Glory be unto Thee, O Lord of the world and Desire of the nations, O Thou Who hast become manifest in the Greatest Name whereby the pearls of wisdom and utterance have appeared from the shells of the great sea of Thy knowledge, and the heavens of divine revelation have been adorned with the light of the appearance of the Sun of Thy countenance.1
Living as Bahá’ís, we hear the syllables of the Greatest Name pronounced very often. Either in the greeting “Alláh’u’Abhá”, or the phrase “People of Bahá”, or even in “the Abhá Kingdom”.
Exactly what is the Greatest Name? “Bahá” translates for us into the word “Splendor” or “Glory”, but just by changing the form of the word from one language to another, I don’t think we approach any closer to understanding its meaning.
I was thinking of this in connection with the ninety-five recitations of the Greatest Name, mentioned in the Kitáb-i-Aqdas. To utter something so many times, which has so little meaning for me, can be a very troublesome thing.
Translating the word from “Bahá” to “Glory” put me no nearer to grasping the power of this word – after all, Bahá’u’lláh designated it as the Greatest Name. This implies that there is a deep, spiritual mystery surrounding the use of this word, which we must delve into to discover what it truly means.
Even the English word “glory” holds little meaning for me. I remember a Persian friend telling me once that the key difference, for him, between Persian and English words was that he could feel the meaning of Persian words. That is, if someone were to say “roshan” (meaning “bright”), he could feel his heart immediately flooded with the brightness of a white light. But the English word, “bright”, conveyed to him little more than an abstract sense of something being bright, as opposed to its being dim.
This is very close to my own experience. Merely uttering the words, “God is Most Glorious”, does not cause my heart to thrill; so it must be something else. The glory here intended must refer to something entirely different: alive, transforming, vibrating with power in the very heart of existence. This is the meaning I would like someday to understand.
Perhaps it would be worthwhile to begin by trying to grasp what the word is directly, without referring it to English. That is, let us not think of Bahá as meaning glory – and from that try to understand what glory is – but rather, let us accept this word “Bahá” as an independent creation, and develop with it an entirely separate relationship in our minds.
Bahá, then, seems to me to be possibly something like this: When the philosophers of old determined that life held a greater meaning than the commonalty often assumes, they decided it was worthwhile to give up all attempts at gratifying physical desires in pursuit of this higher meaning (since that was the only way that could keep their minds clear, and centered on the task). Their desire to pursue this course, and their faith that some prize lay at the end of it, seems to have originated with the influence that love has on the human soul when it apprehends beauty.
Let us imagine a youth, living in the city of Athens, who is gifted with a sensitive heart. He is “fresh from the mystery” – as Plato would say – his soul having only recently descended to Earth from the heavenly mansions (the Greek philosophers believed in the transmigration of souls, and hence those who were predisposed to appreciating fine virtues must have only just come from the processions of the gods).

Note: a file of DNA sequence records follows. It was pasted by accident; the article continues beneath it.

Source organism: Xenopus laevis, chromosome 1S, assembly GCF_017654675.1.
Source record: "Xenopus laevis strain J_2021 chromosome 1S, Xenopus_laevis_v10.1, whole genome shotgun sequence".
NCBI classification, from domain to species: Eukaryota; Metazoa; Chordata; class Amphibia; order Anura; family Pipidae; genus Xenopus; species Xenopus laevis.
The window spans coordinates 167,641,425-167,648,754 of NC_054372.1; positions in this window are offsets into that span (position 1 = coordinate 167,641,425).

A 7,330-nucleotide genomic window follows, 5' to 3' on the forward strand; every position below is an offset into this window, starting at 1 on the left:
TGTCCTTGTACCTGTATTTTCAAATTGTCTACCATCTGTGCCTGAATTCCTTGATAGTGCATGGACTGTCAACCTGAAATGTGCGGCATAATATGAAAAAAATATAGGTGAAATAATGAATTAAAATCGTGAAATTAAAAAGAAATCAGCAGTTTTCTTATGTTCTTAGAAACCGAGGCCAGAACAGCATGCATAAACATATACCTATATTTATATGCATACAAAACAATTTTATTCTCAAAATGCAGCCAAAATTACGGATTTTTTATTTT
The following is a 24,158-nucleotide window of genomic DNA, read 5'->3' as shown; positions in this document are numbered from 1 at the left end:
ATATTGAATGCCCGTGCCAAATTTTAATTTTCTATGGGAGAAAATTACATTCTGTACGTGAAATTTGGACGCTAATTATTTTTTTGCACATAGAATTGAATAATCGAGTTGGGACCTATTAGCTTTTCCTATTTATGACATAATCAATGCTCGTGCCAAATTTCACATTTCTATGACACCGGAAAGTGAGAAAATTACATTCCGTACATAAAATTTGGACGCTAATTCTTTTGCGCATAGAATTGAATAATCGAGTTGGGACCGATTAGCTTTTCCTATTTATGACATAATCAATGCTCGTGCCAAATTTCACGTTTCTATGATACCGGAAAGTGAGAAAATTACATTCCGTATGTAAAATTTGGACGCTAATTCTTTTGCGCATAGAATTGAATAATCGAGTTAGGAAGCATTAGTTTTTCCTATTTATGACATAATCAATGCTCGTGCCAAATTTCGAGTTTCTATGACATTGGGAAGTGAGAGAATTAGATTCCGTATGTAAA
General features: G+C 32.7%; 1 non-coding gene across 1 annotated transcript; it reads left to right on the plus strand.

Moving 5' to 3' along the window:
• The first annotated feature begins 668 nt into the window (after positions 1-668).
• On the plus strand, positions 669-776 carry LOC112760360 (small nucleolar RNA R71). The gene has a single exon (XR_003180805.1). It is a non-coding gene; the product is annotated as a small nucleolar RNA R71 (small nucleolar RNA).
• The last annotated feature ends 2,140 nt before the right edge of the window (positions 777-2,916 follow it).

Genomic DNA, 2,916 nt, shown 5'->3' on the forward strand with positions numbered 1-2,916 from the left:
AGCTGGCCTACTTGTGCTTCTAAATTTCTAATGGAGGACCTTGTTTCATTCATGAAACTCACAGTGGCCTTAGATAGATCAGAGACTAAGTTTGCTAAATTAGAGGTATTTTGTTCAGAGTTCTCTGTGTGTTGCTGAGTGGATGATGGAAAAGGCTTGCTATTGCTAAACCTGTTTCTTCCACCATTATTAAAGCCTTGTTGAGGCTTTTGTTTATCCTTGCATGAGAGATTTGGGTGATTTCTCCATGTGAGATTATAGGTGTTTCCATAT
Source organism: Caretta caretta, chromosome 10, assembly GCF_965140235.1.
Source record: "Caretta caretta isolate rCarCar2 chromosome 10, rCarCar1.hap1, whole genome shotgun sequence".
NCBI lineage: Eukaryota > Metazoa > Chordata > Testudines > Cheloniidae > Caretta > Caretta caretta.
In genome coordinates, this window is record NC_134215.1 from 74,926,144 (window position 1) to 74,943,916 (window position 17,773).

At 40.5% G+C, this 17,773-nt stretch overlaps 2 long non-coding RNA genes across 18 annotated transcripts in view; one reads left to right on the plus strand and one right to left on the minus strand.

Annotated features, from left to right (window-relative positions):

This lad finds that he is enamored of all beautiful forms. Whether of a man or woman, he finds in the perception of physical beauty something to delight his soul. He therefore endeavors to spend great lengths of time with the objects of his affection, and spares no cost in setting aside as many days as possible for this pursuit.
However, in the course of time and education, he becomes aware of other things, by nature more intangible than physical forms, which he perceives as being more truly beautiful than human figures. That is, he graduates to seeking beauty in the images of art, or the sounds of music; or he searches out the great poets of the city, and sits by with wondering eyes as they remind him of the mansions from which he has only just arrived.
Yet this too, after a while, begins to pale. Now he looks for beauty in the complex interrelationships of life, or in the marvelous structures of nature. After this, he seeks beauty in the primacy of thought, and strives after education in the fields of geometry, language and philosophy.
Finally, by “scaling the ladder of beauty”, he passes beyond mere words and thoughts, and wings his way to the domains from which such lore proceeds. He becomes an acolyte of the subtle mysteries, wandering distracted in the plane of search, and roaming far beyond the skill of any language to recount his far-flung journeys.
Coming back to our discussion: We see there is a common thread here attracting the youth. It is this essential quality that is the true object of his search. At first he finds this aspect apparent only in physical forms, and then in less tangible works, and finally in just such nether regions as only the mystics tread.
Although the Greeks were predisposed to calling this quality “beauty”, they also gave it other names, such as Truth, Love or Virtue. In fact, it was a thing so awe-inspiring to them that they could not contemplate continuing life without it.
The name I would give to this essential quality of creation is “Bahá”. It is the generating heat that flows even as a life-blood into the nature of all wonderful things. Consider that in this same era the greatest fate for any man was to “die a glorious death”. Yet the act of dying itself was not what was desired, but a great, noble beauty in the act of dying.
This same attribute, ascribed of a worthwhile death, can likewise bring tears to our eyes when we witness an act of complete and loving sacrifice by one human being for another. Such as when, in times of war, a person is willing to lay down his or her life in order to save the lives of others. Do not such actions stir something deep within us that causes us to “believe in the human spirit” again?